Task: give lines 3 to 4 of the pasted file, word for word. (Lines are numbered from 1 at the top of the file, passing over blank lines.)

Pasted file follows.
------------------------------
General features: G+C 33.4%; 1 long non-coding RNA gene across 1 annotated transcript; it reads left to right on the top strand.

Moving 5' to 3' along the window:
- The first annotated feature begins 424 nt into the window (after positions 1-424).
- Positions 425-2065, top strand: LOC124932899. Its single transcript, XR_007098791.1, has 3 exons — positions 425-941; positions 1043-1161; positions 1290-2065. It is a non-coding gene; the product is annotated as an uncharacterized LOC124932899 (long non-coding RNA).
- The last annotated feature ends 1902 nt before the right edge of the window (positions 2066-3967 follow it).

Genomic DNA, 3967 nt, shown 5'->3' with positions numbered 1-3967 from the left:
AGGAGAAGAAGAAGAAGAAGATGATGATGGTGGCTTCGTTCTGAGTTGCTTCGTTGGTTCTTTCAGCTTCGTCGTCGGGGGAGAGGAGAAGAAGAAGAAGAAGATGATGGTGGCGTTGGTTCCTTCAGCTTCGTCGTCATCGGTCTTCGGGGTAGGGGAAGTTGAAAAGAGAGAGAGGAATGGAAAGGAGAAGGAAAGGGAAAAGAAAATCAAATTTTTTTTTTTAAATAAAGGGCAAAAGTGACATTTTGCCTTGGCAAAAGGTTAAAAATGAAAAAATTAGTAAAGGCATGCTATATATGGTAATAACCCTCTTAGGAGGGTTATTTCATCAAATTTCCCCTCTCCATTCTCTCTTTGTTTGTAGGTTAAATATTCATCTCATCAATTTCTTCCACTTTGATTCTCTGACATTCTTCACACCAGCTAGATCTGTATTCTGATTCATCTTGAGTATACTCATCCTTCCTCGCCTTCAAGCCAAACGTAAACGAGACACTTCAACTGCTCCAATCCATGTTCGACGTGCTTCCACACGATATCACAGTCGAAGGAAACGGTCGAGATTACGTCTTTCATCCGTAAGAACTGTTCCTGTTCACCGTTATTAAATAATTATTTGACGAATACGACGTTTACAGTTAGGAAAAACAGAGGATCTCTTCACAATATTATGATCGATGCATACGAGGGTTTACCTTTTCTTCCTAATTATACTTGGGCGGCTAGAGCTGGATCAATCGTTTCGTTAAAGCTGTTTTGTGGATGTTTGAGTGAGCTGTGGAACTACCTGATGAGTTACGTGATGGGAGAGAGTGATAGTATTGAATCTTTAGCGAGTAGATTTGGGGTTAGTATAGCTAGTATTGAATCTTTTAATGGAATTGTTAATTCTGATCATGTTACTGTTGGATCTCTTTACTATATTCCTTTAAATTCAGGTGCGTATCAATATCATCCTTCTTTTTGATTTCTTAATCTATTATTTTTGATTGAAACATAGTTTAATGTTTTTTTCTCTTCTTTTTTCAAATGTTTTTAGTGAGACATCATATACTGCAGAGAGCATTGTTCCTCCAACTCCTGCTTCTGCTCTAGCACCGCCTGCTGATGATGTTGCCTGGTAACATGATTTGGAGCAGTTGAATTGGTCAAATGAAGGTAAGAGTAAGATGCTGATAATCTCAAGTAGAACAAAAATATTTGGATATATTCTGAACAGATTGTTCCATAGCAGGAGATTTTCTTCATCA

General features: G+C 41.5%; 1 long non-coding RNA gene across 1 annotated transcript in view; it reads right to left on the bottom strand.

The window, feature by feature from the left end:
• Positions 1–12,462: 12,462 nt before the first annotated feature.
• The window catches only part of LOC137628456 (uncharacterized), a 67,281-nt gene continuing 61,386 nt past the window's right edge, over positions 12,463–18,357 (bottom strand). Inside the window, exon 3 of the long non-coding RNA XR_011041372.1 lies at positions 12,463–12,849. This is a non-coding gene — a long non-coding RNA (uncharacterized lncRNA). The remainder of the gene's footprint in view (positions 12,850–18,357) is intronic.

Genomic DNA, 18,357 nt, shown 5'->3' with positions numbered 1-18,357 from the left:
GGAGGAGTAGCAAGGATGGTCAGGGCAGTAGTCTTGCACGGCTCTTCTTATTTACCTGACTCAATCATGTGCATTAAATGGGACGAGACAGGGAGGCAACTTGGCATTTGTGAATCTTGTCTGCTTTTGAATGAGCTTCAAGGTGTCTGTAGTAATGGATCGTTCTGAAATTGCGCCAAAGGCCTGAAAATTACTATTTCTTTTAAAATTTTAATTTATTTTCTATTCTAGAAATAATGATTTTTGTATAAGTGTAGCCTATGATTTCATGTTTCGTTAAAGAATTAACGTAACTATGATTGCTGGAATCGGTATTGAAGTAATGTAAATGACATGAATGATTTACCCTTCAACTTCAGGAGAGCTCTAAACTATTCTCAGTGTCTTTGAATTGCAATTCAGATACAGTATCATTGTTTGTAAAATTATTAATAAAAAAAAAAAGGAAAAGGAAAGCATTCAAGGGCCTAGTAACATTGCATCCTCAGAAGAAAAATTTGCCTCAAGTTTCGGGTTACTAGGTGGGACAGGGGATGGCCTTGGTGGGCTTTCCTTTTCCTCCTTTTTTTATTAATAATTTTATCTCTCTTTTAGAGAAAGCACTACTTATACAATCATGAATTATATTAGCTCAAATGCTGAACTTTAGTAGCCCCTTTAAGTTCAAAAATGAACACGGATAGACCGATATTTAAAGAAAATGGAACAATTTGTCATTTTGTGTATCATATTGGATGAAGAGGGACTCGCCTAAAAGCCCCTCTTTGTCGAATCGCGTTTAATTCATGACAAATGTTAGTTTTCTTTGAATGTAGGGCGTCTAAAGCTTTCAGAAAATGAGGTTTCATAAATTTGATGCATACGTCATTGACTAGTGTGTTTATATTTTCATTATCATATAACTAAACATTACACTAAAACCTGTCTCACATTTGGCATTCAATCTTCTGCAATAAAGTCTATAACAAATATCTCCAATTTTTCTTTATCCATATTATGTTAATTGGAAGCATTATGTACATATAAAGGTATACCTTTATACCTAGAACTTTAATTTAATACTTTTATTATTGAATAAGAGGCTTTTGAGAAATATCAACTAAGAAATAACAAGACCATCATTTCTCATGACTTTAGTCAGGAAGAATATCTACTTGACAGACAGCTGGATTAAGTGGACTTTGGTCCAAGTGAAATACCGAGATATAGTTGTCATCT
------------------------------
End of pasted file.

- The first annotated feature begins 424 nt into the window (after positions 1-424).
- Positions 425-2065, top strand: LOC124932899. Its single transcript, XR_007098791.1, has 3 exons — positions 425-941; positions 1043-1161; positions 1290-2065. It is a non-coding gene; the product is annotated as an uncharacterized LOC124932899 (long non-coding RNA).